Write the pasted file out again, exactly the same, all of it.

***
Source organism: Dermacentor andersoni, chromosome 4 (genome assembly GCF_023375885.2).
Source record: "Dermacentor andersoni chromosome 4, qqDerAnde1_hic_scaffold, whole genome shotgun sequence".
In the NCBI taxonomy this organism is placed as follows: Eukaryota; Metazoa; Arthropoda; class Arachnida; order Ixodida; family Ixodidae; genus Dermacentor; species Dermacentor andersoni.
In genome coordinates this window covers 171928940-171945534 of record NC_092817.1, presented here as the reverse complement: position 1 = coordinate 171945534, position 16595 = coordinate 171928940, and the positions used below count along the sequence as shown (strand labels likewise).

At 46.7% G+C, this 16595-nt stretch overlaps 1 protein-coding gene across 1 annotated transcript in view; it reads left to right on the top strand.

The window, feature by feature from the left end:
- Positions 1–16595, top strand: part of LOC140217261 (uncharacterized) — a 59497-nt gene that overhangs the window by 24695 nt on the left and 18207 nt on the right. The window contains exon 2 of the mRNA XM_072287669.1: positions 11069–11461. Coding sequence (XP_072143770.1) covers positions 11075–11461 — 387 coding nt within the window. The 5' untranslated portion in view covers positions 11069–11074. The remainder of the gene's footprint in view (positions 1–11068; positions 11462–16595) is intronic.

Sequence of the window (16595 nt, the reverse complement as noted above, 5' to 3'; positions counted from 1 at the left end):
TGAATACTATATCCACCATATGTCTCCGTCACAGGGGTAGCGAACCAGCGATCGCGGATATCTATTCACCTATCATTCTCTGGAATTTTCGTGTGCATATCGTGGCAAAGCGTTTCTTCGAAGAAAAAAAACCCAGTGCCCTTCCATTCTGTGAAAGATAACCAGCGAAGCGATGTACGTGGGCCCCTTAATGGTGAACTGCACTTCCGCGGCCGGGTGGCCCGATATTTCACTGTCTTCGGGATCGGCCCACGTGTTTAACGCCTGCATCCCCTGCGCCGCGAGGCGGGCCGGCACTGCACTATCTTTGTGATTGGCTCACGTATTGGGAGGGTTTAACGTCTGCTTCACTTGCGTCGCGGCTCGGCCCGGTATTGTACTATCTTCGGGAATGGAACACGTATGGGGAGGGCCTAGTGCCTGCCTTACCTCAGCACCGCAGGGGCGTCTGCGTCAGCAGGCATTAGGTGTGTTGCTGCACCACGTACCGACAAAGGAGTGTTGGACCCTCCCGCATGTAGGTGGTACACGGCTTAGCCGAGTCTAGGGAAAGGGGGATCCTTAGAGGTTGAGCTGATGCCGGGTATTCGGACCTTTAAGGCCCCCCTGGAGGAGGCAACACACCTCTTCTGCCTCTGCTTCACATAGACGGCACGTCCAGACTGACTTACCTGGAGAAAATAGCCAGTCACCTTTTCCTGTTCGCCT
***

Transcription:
Source organism: Dermacentor andersoni, chromosome 4 (genome assembly GCF_023375885.2).
Source record: "Dermacentor andersoni chromosome 4, qqDerAnde1_hic_scaffold, whole genome shotgun sequence".
In the NCBI taxonomy this organism is placed as follows: Eukaryota; Metazoa; Arthropoda; class Arachnida; order Ixodida; family Ixodidae; genus Dermacentor; species Dermacentor andersoni.
In genome coordinates this window covers 171928940-171945534 of record NC_092817.1, presented here as the reverse complement: position 1 = coordinate 171945534, position 16595 = coordinate 171928940, and the positions used below count along the sequence as shown (strand labels likewise).

At 46.7% G+C, this 16595-nt stretch overlaps 1 protein-coding gene across 1 annotated transcript in view; it reads left to right on the top strand.

The window, feature by feature from the left end:
- Positions 1–16595, top strand: part of LOC140217261 (uncharacterized) — a 59497-nt gene that overhangs the window by 24695 nt on the left and 18207 nt on the right. The window contains exon 2 of the mRNA XM_072287669.1: positions 11069–11461. Coding sequence (XP_072143770.1) covers positions 11075–11461 — 387 coding nt within the window. The 5' untranslated portion in view covers positions 11069–11074. The remainder of the gene's footprint in view (positions 1–11068; positions 11462–16595) is intronic.

Sequence of the window (16595 nt, the reverse complement as noted above, 5' to 3'; positions counted from 1 at the left end):
TGAATACTATATCCACCATATGTCTCCGTCACAGGGGTAGCGAACCAGCGATCGCGGATATCTATTCACCTATCATTCTCTGGAATTTTCGTGTGCATATCGTGGCAAAGCGTTTCTTCGAAGAAAAAAAACCCAGTGCCCTTCCATTCTGTGAAAGATAACCAGCGAAGCGATGTACGTGGGCCCCTTAATGGTGAACTGCACTTCCGCGGCCGGGTGGCCCGATATTTCACTGTCTTCGGGATCGGCCCACGTGTTTAACGCCTGCATCCCCTGCGCCGCGAGGCGGGCCGGCACTGCACTATCTTTGTGATTGGCTCACGTATTGGGAGGGTTTAACGTCTGCTTCACTTGCGTCGCGGCTCGGCCCGGTATTGTACTATCTTCGGGAATGGAACACGTATGGGGAGGGCCTAGTGCCTGCCTTACCTCAGCACCGCAGGGGCGTCTGCGTCAGCAGGCATTAGGTGTGTTGCTGCACCACGTACCGACAAAGGAGTGTTGGACCCTCCCGCATGTAGGTGGTACACGGCTTAGCCGAGTCTAGGGAAAGGGGGATCCTTAGAGGTTGAGCTGATGCCGGGTATTCGGACCTTTAAGGCCCCCCTGGAGGAGGCAACACACCTCTTCTGCCTCTGCTTCACATAGACGGCACGTCCAGACTGACTTACCTGGAGAAAATAGCCAGTCACCTTTTCCTGTTCGCCT